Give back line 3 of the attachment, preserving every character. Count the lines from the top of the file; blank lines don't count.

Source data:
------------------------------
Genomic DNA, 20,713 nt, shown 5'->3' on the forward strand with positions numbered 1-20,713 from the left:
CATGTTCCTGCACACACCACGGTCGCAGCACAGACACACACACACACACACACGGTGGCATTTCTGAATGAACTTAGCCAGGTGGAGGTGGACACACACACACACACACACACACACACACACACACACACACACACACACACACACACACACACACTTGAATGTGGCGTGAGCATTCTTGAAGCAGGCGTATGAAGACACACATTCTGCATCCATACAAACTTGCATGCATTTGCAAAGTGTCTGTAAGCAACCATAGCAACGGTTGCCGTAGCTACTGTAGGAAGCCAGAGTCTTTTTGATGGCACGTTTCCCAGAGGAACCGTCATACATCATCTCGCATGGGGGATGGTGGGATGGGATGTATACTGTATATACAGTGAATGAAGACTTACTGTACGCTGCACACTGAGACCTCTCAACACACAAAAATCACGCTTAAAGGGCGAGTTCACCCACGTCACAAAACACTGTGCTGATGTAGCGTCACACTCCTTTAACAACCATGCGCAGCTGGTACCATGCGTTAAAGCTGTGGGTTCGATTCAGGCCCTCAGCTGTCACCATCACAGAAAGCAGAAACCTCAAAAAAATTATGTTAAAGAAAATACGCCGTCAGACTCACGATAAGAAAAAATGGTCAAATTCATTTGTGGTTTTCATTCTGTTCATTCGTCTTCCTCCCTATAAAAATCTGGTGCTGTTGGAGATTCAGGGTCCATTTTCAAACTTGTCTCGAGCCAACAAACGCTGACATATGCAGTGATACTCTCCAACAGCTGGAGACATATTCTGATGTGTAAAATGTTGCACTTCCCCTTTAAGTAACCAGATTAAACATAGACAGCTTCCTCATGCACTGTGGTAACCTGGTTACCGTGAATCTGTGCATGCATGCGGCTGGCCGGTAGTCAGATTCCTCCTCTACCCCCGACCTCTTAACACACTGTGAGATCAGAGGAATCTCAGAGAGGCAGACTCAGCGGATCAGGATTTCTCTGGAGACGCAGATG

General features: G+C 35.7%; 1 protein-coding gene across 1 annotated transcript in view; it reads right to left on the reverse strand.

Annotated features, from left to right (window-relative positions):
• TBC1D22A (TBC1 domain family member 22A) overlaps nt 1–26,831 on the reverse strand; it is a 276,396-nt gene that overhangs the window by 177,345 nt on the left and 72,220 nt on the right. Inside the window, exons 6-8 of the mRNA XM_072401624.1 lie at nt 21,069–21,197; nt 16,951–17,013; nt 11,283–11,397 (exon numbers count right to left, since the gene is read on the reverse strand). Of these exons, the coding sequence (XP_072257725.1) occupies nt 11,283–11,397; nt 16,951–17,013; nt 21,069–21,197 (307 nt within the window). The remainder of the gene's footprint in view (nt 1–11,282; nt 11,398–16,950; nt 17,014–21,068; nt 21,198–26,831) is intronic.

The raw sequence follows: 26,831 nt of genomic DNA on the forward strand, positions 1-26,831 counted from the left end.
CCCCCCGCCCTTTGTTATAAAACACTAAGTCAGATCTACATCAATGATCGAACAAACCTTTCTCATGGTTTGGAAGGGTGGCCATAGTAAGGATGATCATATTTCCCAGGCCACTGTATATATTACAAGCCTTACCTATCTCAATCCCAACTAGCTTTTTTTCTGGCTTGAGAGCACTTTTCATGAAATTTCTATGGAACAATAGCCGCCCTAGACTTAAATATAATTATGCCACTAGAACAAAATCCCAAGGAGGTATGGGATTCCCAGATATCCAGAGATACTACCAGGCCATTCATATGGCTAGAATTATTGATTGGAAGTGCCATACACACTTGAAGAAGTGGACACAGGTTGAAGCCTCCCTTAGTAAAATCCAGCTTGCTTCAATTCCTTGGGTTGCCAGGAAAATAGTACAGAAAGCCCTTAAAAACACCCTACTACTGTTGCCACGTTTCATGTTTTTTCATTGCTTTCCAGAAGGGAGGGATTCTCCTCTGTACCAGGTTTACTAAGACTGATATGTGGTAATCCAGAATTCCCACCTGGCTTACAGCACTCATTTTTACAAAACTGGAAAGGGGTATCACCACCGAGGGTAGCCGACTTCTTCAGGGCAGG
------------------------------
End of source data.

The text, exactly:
General features: G+C 35.7%; 1 protein-coding gene across 1 annotated transcript in view; it reads right to left on the reverse strand.